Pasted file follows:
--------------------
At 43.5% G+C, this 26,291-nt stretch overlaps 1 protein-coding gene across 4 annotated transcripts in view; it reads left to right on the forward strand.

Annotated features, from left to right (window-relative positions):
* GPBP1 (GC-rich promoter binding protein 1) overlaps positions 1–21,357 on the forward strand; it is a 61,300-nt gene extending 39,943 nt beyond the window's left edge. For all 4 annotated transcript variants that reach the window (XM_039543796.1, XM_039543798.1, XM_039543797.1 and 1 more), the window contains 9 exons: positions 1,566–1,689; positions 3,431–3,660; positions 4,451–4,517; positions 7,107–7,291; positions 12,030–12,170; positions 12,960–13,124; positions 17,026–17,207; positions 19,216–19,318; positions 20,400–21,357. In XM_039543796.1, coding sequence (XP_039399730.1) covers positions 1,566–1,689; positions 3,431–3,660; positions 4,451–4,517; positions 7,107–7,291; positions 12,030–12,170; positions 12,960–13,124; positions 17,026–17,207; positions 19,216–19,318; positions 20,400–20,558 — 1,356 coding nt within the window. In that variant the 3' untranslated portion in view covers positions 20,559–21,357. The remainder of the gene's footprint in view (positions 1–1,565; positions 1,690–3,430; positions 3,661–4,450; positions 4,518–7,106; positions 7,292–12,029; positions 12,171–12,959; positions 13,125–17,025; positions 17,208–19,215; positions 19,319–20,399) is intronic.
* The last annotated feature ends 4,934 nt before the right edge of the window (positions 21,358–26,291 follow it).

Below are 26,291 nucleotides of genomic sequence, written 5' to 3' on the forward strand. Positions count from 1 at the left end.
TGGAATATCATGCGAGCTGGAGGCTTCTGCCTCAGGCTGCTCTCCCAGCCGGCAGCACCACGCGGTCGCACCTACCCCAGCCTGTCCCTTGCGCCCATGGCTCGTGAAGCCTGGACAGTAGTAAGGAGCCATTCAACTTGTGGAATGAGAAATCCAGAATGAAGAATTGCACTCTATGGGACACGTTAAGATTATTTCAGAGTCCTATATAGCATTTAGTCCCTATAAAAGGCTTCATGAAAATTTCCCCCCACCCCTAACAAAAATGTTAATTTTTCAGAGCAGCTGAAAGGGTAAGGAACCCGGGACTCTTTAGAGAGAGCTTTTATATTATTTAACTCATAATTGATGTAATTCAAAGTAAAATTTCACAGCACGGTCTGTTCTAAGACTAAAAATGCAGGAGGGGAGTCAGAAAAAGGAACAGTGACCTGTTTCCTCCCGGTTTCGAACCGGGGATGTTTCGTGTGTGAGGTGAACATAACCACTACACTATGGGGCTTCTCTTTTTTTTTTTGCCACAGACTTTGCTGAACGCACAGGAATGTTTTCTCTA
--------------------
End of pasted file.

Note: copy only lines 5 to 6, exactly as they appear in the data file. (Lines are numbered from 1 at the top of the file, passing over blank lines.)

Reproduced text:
Below are 26,291 nucleotides of genomic sequence, written 5' to 3' on the forward strand. Positions count from 1 at the left end.
TGGAATATCATGCGAGCTGGAGGCTTCTGCCTCAGGCTGCTCTCCCAGCCGGCAGCACCACGCGGTCGCACCTACCCCAGCCTGTCCCTTGCGCCCATGGCTCGTGAAGCCTGGACAGTAGTAAGGAGCCATTCAACTTGTGGAATGAGAAATCCAGAATGAAGAATTGCACTCTATGGGACACGTTAAGATTATTTCAGAGTCCTATATAGCATTTAGTCCCTATAAAAGGCTTCATGAAAATTTCCCCCCACCCCTAACAAAAATGTTAATTTTTCAGAGCAGCTGAAAGGGTAAGGAACCCGGGACTCTTTAGAGAGAGCTTTTATATTATTTAACTCATAATTGATGTAATTCAAAGTAAAATTTCACAGCACGGTCTGTTCTAAGACTAAAAATGCAGGAGGGGAGTCAGAAAAAGGAACAGTGACCTGTTTCCTCCCGGTTTCGAACCGGGGATGTTTCGTGTGTGAGGTGAACATAACCACTACACTATGGGGCTTCTCTTTTTTTTTTTGCCACAGACTTTGCTGAACGCACAGGAATGTTTTCTCTA